Many people are concerned about the environmental impact of additive manufacturing and are trying to find more sustainable ways of 3D printing. This often involves finding new materials that are more environmentally friendly than, for example, plastic. In a paper entitled “Control of Process Settings for Large-Scale Additive Manufacturing with Sustainable Natural Composites,”A team of researchers described the additive manufacturing system they developed for 3D printing of large objects using natural biological composites.
According to the researchers,composites made of natural materials with good mechanical properties are limited in use because they are often mixed with plastics or dangerous solvents,and for the most part their use has only been demonstrated on a smaller scale. Since most natural biological composites are water-based, they face a range of challenges, as the removal of moisture leads to changes in structure and size as they dry and harden.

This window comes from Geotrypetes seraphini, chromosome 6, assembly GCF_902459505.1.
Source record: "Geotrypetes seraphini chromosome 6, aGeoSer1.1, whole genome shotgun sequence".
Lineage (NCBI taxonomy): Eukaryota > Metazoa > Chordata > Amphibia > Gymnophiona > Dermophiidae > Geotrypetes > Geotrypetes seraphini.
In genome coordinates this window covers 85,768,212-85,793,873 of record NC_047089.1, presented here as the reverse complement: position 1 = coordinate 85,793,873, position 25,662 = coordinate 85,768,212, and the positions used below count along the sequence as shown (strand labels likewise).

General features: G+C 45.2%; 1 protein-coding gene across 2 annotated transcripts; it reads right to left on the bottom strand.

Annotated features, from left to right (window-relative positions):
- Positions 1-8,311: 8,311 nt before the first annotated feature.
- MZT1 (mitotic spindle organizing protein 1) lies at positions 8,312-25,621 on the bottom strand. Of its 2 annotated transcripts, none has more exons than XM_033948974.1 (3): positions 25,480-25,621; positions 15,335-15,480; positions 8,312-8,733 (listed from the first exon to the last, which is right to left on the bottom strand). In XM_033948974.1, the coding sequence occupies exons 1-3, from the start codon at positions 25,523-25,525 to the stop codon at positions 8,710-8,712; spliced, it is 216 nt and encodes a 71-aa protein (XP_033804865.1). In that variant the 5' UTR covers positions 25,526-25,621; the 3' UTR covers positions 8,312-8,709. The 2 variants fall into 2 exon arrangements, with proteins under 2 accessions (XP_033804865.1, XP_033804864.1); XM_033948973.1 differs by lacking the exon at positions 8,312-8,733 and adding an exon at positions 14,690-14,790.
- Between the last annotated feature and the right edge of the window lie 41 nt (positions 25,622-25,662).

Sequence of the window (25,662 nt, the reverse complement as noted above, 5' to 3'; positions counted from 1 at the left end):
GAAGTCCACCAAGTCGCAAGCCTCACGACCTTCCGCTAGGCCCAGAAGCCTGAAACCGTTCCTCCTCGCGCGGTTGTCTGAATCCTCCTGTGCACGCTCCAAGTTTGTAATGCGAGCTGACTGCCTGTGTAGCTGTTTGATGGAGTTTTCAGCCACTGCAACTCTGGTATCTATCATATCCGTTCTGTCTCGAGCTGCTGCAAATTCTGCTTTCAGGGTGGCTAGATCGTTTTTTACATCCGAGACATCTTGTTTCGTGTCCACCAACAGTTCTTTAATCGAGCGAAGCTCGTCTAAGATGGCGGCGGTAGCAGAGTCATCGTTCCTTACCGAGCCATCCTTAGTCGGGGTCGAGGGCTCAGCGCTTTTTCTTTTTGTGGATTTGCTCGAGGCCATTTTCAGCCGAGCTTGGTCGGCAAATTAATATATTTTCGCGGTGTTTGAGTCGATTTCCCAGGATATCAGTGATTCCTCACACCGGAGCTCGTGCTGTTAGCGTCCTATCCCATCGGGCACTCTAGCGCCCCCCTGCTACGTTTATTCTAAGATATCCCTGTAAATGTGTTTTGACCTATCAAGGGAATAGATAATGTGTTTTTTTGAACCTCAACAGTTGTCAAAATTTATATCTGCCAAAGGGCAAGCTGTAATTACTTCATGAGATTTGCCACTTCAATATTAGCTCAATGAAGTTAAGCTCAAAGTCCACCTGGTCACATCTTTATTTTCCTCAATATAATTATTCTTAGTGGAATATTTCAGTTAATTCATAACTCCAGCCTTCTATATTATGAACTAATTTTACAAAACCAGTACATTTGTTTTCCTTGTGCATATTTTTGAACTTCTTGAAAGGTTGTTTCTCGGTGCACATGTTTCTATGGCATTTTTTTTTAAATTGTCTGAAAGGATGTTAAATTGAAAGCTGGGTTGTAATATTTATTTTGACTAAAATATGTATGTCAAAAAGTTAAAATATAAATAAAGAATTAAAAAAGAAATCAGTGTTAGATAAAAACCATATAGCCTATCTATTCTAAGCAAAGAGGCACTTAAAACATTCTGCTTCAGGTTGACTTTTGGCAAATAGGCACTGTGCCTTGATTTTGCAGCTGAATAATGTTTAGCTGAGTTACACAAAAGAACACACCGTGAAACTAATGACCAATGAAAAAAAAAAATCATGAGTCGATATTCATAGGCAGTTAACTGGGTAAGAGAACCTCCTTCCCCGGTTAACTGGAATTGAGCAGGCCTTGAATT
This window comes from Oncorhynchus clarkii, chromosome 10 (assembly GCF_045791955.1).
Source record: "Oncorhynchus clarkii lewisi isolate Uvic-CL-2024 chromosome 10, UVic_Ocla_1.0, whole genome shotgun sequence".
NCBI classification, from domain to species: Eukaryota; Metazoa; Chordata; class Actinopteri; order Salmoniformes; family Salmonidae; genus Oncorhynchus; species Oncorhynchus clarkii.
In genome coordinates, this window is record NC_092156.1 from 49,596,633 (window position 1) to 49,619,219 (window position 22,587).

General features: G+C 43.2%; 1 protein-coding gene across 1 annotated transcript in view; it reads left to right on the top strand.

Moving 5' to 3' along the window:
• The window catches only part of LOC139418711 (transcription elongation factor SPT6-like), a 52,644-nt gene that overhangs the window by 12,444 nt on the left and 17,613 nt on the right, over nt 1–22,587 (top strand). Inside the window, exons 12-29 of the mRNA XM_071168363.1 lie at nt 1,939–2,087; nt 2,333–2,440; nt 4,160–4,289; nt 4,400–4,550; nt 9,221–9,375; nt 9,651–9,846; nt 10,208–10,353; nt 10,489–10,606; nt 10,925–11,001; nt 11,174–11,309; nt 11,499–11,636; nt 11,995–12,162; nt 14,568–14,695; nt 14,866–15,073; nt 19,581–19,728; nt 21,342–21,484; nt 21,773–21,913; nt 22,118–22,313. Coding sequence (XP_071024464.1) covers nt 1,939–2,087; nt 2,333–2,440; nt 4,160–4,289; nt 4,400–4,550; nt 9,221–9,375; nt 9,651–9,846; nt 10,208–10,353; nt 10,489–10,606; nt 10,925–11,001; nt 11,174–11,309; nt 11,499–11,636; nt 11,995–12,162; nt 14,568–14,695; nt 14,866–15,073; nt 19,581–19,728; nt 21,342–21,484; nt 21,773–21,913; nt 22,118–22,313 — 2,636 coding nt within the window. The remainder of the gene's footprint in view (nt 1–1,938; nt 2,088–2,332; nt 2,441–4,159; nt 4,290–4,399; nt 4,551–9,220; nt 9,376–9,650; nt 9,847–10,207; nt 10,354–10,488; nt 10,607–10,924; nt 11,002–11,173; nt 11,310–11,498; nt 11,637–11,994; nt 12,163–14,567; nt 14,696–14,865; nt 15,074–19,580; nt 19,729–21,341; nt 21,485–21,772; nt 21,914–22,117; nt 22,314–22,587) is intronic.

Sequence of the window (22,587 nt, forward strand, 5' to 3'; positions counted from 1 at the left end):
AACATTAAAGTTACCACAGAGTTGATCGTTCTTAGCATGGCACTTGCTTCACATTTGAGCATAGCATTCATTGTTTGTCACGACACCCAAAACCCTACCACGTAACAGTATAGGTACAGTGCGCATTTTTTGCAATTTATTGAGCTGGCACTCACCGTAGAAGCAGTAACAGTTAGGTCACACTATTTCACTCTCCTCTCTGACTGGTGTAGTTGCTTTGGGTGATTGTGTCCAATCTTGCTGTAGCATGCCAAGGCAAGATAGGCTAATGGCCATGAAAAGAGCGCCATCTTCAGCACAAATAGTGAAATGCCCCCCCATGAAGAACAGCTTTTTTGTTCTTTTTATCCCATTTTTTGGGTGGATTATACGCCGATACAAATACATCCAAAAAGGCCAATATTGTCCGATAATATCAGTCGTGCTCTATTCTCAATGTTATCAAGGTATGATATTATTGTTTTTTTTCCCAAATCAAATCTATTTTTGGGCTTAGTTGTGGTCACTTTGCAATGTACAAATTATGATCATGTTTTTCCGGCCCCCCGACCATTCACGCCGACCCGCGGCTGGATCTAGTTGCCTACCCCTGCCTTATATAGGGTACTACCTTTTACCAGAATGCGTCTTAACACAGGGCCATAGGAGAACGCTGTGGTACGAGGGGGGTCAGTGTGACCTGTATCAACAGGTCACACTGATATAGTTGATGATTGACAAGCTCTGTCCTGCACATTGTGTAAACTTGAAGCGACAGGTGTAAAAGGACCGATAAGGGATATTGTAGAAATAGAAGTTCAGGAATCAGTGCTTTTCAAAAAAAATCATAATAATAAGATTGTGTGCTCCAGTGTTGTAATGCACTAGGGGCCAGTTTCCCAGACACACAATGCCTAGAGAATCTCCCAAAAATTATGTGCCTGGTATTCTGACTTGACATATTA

In the study, researchers used a cellulose - chitin material that is both recycled and biodegradable.In its dry state, its mechanical properties are similar to that of Rigid Polyurethane Foam.It is flexible and thixotropic in the wet state, which means it is viscous in the static state, but flows under the pressure of the extruder.As it dries out, it contracts anisotropic.